Friday, May 13, 2011
Novelists are tasked with leaving readers with the grave and glorious illusion that they have been given access to a world, ushered in. This exists, the novelist says. I’ve seen it. I’ve been there. Let me show you.
Jennifer Egan’s many-prized A Visit From The Goon Squad does not merely render a world. It wends readers through the hallows and hollows of vast geographies, personalities, and zones. Goon Squad is a composite of abutments and abrasions—a savvy, smart, sometimes bitter, often funny suite of thirteen tales about ingeniously interrelated slackers and singers, druggies and parents, inglorious PR mavericks and thieves, people who were young and people who grew old. Time is Egan’s primary character, her first concern. How we hope. How we remember. And how, most devastatingly, we age.
It took me many days to read this book, but I’m not sure why. I would read a few chapters, set the book aside, return—not the smartest approach to a book in which it is necessary to place and remember a stream of characters who are minor, then major, then receding, then right back at you again. You have to work at this book, in other words—not because Egan is trying to be difficult, but because Egan is so very smart, and so frequently sly. She’s postmodern, if I understand the term. A risk taker, a jokester, a woman who (now so famously) can tell a very touching, humane story through the device of power point slides. Oddly, I was perhaps most moved by the tale delivered through those infamous slides.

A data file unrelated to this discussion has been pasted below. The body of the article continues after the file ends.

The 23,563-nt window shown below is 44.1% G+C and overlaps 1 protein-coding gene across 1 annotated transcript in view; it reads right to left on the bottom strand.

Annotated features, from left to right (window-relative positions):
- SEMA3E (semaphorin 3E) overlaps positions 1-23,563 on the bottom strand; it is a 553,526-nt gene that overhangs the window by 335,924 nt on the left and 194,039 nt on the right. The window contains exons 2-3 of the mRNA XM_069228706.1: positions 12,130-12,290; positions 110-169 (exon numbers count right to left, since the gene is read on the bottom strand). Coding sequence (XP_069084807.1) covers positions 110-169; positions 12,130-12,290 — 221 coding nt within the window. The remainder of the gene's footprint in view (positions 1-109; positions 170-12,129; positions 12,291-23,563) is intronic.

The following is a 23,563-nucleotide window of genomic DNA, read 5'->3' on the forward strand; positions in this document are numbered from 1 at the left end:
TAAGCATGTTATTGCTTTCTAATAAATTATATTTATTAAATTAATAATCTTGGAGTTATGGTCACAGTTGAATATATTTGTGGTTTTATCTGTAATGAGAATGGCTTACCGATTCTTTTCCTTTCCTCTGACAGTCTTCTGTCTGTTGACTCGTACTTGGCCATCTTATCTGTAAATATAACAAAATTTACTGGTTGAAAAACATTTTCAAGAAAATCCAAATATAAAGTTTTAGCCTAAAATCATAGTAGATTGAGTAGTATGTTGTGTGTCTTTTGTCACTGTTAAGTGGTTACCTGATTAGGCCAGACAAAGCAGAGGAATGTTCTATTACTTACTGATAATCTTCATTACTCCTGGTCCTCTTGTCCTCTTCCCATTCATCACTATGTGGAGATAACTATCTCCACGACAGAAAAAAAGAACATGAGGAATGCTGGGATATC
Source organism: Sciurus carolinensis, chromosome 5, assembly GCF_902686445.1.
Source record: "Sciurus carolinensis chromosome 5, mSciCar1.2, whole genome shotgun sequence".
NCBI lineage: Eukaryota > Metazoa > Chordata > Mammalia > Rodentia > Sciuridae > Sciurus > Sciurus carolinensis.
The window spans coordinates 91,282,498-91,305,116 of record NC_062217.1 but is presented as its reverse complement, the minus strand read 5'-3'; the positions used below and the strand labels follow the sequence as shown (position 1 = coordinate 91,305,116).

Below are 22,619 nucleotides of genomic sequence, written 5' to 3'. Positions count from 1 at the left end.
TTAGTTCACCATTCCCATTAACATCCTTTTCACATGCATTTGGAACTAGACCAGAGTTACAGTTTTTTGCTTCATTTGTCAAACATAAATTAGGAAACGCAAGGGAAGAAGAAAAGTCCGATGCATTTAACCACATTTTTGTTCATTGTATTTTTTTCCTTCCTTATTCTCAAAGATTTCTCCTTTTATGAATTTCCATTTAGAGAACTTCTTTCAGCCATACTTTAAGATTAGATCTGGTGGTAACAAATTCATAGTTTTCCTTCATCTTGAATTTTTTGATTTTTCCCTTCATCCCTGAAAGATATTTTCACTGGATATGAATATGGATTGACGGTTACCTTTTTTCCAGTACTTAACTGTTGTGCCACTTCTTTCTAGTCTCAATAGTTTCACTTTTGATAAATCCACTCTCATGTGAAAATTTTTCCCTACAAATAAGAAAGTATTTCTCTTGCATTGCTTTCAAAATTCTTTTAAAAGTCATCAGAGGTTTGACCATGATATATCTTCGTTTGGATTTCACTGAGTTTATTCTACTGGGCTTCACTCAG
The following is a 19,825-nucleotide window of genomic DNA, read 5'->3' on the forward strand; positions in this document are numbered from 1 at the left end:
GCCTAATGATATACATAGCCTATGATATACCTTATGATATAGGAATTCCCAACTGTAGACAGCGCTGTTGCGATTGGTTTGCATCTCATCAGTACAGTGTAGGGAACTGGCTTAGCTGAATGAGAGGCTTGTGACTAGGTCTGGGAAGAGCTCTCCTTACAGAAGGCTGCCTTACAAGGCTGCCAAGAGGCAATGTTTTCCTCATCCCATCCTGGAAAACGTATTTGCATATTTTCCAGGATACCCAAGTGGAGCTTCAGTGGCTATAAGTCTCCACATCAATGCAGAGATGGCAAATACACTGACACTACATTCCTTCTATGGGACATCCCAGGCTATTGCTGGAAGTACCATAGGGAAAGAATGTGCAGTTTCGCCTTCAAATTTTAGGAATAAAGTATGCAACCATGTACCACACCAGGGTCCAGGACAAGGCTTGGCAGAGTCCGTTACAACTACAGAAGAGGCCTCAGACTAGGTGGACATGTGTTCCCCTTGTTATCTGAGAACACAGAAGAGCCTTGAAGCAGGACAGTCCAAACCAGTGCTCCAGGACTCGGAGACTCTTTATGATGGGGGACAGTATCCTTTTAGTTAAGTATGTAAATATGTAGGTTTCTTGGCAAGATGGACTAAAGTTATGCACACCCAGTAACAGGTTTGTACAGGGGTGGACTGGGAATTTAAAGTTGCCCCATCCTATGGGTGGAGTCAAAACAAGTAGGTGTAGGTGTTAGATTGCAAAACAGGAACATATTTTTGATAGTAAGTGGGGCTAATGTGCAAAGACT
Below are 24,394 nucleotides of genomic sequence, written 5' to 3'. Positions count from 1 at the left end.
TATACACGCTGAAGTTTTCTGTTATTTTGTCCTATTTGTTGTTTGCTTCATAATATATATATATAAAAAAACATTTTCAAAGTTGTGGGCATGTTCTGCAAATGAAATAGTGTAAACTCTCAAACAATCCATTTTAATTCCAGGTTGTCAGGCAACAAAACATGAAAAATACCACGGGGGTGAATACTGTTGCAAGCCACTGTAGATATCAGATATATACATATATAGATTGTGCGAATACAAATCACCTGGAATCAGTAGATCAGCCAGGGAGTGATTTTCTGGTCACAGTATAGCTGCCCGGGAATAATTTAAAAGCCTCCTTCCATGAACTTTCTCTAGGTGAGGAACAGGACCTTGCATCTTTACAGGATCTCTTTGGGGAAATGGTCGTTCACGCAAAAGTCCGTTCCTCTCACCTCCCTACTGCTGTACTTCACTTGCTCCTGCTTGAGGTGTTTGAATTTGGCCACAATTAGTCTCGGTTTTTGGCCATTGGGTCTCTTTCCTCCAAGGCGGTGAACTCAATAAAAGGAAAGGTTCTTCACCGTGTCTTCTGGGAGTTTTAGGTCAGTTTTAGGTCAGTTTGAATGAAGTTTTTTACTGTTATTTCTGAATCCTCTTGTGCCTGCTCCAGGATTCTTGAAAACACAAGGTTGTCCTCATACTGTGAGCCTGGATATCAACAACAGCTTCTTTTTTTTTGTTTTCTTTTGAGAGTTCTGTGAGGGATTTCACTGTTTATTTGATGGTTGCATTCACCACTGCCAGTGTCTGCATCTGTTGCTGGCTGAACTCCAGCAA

Egan can also write a hell of a sentence, and in fact she has written an abundance of them here. I close this post with an example, a description of an undone rocker who we’ve also known, in pages elsewhere, as a singing tour de force.
Look at what Egan can do:
Nowadays he was huge—from medications, he claimed, both post-cancer and antidepressant—but a glance into his trash can nearly always revealed an empty gallon box of Dreyer’s Rocky Road ice cream. His red hair had devolved into a stringy gray ponytail. An unsuccessful hip replacement had left him with the lurching, belly-hoisting walk of a refrigerator on a hand truck. Still, he was awake, dressed—even shaven. The blinds of his loft were up and a tinge of shower humidity hung in the air, pleasantly cut by the smell of brewing coffee.